Once mocked by a coach for attending an engineering competition, Bosh recently wrote an essay for Wired magazine touting the benefits of learning to code, all part of his mission "to let kids know that it's OK to be smart." And it's also OK to occasionally have some video-bombing fun or to play a character named Tall Justice.
Basically, it's OK to be real.
It's OK to be you.
That's what Bosh was being last weekend in New York for the All-Star festivities. From the first media session, he was accommodating as always. He politely entertained even the inquiries designed to trip him up (like when he was asked about LeBron James' "happiness" after leaving Miami), while confidently addressing league matters and openly assessing his own season and that of his struggling team.
This was normal for those of us who have been around him regularly, but nirvana for those who haven't. One of my colleagues from Cleveland couldn't stop raving about how "great Chris is," while he kept going back to Bosh's podium for more intelligent insight. And the well never ran dry.
"I'm addicted," my friend told me.
"Knew you would be," I said, laughing.
Now, some of the things Bosh said last weekend are ringing in my ears, such as when he spoke of "always thinking about the positive" or that "hopefully these hardships we've had in the first half of the season will define what we do in the second half," or when he spoke of how the All-Star break will help because "if your mind is right, your body will follow."
"Sometimes, you just have to reset," Bosh said last Friday. "If things are going well, if things aren't going well, you have to let your body rest. You have to take advantage of the time. When you're stuck in the brain, sometimes you have to step away from the game, and that's when you get the most ideas.
I also asked him then if he would feel good about making the playoffs, in light of all the Heat had been through.
"Given everything that's happened, we still have high expectations for ourselves," Bosh said. "We're going to be in a race. That's something to live for. That's something to play for. To be able to kind of control our own destiny, despite all that other stuff that's happened, I think that's a good thing.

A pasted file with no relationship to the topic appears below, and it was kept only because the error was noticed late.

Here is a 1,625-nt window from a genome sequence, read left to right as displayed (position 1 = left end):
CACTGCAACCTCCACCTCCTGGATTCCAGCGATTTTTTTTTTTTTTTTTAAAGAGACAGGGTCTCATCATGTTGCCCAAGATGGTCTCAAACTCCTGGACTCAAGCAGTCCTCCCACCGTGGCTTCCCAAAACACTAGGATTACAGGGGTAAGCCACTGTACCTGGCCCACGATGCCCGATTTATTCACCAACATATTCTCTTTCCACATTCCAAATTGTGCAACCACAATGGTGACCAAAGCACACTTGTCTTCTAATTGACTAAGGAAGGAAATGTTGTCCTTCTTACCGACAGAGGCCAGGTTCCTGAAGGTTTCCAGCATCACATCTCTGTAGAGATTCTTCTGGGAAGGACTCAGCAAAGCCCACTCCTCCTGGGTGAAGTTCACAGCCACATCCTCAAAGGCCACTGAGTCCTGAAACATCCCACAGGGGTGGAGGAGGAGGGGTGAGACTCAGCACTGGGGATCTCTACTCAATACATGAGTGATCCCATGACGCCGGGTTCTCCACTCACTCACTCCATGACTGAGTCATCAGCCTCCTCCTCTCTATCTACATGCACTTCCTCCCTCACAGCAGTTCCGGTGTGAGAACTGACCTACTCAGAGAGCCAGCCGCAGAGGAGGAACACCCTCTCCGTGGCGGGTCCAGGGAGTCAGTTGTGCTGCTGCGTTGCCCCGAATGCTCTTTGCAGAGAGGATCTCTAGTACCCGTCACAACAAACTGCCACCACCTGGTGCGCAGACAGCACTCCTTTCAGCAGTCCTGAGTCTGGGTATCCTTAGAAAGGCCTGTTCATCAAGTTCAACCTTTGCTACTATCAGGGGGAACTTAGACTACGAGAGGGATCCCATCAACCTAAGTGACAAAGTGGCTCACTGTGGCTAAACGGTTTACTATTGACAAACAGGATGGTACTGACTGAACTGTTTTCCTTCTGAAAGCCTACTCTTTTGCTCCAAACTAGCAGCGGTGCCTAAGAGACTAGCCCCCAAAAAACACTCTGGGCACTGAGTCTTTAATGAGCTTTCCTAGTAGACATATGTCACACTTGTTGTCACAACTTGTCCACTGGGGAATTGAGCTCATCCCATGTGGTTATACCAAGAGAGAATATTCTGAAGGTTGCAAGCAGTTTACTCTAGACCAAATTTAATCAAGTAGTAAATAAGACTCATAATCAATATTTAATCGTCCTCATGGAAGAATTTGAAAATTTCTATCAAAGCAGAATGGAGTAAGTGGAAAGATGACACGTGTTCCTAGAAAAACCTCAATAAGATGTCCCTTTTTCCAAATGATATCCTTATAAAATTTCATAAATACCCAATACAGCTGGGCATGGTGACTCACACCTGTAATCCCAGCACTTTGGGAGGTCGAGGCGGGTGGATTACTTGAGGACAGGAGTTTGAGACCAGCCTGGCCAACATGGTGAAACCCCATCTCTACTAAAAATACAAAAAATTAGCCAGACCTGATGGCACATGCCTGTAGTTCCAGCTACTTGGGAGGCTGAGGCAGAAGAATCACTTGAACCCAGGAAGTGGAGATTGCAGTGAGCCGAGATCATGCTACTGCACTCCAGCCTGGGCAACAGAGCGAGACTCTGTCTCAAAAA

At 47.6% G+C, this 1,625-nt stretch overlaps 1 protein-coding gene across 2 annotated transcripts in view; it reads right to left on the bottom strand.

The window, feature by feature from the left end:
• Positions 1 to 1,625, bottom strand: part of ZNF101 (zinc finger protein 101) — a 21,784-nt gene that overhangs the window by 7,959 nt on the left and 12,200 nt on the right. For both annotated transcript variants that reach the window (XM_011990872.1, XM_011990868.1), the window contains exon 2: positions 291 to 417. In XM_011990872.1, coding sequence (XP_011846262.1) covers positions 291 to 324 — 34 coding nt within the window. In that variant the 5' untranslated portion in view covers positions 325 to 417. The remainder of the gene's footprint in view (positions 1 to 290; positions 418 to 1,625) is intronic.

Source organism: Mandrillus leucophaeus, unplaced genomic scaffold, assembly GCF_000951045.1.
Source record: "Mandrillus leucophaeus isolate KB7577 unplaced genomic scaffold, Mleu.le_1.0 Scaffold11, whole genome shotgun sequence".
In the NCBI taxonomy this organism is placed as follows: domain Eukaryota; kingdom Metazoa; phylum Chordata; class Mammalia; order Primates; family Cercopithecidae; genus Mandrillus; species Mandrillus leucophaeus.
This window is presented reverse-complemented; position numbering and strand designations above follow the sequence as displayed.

"Just moving forward, we have to make sure we keep that in mind, that we are in a good position. We can't get down on ourselves. A lot of people don't make the playoffs, so just having a chance to make it is good."
And then, after winning the Shooting Stars competition again on Saturday (and promising to put the trophy "in the man cave on my desk") and playing well in limited minutes in the All-Star Game on Sunday, I finally stopped him to ask about what his friend, current Heat assistant Juwan Howard, said on the radio: that Bosh had been playing injured for a while.
"I'm hurt, but I'm not injured," Bosh said, smiling. "It's nothing I can't play through."
Asked where it was, he reached behind him and slapped his middle back on the left side. The next day, he was photographed with his wife Adrienne, as well as Dwyane Wade, Gabrielle Union and others, on a brief Haiti getaway.
Then he was back at practice to resume the second half and start that playoff charge. But with his symptoms—shortness of breath, cramping—not subsiding, he ended up in a Miami hospital on Thursday night. There he remains, as of this writing, still awaiting full results.
That has made Friday a wrenching day not just for him or his immediate family—though that contingent most of all. Also, for the Heat of course, and not just because they could use Bosh's unique skill set on the court down the stretch of this season, even after the unexpected acquisition of Goran Dragic.
We've gone over what makes Bosh unique—his vulnerability, his versatility, his accessibility. What makes the Heat unique in the NBA is their continuity. So many of the current employees, even at the top levels, were in the organization back in 2000, when a routine training camp physical revealed Alonzo Mourning's kidney disease.
That was right after Pat Riley had rebuilt the team around the franchise center, adding Eddie Jones, Brian Grant and Anthony Mason in the offseason. That team never became what Riley dreamed, and now, 15 years later, the terrible irony is that both Grant (early onset Parkinson's disease) and Mason (heart surgery) are battling health issues, too.
"Not again," one Heat longtime employee texted me Friday about the Bosh news.
"This is the worst," another quickly followed.
The hope now is that this isn't as serious as what Mourning had to overcome, even though the Hall of Famer did return that season after missing 69 games, after some stops and starts, and ended up winning a championship with the Heat as a supporting player six years later.
Bosh has already won two championships with his play. But he's won much more than that. He's won over countless people inside and outside the Heat organization, from the lowest levels to the highest, people who feel as if they've mattered to him in some way, for however many moments they shared.
He's done it with his personality and the way he chooses to treat everyone. So while no fan or reporter's concerns can compare to those of the family and friends closest to him, it's a troubling day for the rest of us, too.
Get better, Chris Bosh.
Ethan Skolnick covers the NBA for Bleacher Report. Follow him on Twitter @EthanJSkolnick.